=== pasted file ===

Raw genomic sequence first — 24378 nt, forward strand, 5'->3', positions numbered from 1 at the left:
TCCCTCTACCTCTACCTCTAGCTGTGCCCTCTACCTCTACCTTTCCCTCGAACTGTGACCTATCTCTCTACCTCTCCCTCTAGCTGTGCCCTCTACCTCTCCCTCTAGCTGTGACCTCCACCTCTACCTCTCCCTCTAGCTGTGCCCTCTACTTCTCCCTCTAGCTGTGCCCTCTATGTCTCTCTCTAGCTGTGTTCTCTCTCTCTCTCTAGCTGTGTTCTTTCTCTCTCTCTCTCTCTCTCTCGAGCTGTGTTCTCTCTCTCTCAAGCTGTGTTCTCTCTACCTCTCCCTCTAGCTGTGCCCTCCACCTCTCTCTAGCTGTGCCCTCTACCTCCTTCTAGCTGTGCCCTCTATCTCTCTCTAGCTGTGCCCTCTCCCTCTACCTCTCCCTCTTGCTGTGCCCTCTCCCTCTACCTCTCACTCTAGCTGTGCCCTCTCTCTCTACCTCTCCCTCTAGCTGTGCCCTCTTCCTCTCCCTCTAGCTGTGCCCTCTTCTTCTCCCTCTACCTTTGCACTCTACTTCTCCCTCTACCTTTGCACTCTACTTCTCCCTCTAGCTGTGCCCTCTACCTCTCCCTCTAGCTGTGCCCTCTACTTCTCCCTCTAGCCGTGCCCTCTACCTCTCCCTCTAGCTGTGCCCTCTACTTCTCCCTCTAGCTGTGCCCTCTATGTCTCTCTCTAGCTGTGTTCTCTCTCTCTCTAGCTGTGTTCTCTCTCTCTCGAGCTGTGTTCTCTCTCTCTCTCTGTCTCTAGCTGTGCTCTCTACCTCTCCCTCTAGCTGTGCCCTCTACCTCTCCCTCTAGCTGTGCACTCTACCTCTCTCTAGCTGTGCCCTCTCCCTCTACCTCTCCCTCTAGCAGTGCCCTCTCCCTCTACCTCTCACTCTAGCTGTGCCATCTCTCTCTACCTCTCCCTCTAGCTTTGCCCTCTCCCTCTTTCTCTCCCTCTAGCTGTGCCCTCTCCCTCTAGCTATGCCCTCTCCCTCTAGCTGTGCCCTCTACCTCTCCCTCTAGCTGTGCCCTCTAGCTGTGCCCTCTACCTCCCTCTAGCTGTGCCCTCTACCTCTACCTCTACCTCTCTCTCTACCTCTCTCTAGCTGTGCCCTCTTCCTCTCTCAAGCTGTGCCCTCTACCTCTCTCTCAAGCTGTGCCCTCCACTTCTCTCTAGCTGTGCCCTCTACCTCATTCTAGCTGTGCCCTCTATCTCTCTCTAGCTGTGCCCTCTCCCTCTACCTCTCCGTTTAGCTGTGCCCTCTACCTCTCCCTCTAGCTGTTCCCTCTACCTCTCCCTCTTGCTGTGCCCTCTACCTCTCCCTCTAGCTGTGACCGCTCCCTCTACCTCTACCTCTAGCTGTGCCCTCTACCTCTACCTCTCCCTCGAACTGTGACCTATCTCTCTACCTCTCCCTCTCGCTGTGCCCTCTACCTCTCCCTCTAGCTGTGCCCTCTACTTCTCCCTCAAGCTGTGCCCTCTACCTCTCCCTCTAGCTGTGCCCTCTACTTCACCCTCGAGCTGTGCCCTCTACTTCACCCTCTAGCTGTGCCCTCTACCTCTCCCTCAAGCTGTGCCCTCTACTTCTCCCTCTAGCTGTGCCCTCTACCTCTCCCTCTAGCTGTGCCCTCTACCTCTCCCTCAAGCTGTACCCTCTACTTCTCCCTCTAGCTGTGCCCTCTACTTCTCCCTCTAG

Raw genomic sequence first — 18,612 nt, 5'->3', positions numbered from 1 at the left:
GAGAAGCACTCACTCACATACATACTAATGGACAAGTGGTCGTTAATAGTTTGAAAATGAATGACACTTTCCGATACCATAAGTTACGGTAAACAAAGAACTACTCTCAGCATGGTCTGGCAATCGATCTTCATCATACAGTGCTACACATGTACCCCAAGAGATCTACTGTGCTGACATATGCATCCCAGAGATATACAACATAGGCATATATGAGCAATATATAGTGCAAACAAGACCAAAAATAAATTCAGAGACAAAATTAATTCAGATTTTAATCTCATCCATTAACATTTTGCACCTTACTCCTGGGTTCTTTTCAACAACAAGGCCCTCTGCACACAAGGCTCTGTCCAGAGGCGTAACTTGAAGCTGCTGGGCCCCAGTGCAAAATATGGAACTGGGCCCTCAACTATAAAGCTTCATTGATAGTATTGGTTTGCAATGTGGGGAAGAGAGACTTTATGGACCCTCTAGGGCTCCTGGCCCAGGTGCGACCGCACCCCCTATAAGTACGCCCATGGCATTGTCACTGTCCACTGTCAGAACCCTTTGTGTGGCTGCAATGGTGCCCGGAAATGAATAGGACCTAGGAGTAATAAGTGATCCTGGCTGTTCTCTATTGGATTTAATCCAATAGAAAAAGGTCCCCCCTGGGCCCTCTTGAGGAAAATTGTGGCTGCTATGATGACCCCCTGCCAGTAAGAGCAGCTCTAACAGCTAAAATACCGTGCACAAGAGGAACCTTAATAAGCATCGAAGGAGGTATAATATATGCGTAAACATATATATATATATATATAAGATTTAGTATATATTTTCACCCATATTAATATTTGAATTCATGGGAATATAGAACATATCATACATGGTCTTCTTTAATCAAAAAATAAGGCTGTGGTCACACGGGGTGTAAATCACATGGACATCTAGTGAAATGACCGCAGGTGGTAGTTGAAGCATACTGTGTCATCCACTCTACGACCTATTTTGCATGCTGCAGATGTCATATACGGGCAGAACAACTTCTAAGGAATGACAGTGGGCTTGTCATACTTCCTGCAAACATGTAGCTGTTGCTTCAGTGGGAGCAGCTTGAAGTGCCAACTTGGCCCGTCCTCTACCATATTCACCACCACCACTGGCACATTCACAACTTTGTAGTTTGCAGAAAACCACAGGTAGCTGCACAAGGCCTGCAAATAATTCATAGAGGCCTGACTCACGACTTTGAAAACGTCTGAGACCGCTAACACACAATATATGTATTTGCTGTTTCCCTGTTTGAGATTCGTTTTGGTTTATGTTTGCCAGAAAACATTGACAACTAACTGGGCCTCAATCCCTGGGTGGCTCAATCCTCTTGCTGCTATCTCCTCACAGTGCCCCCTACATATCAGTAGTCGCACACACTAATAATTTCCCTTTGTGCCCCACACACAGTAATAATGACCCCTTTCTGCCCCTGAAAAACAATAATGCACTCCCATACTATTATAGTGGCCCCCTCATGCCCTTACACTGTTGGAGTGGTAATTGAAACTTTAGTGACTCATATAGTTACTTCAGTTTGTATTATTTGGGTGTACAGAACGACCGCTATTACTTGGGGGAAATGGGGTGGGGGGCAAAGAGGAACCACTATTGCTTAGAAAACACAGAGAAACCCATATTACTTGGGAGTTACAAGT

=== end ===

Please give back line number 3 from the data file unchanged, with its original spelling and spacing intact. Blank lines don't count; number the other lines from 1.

Raw genomic sequence first — 18,612 nt, 5'->3', positions numbered from 1 at the left: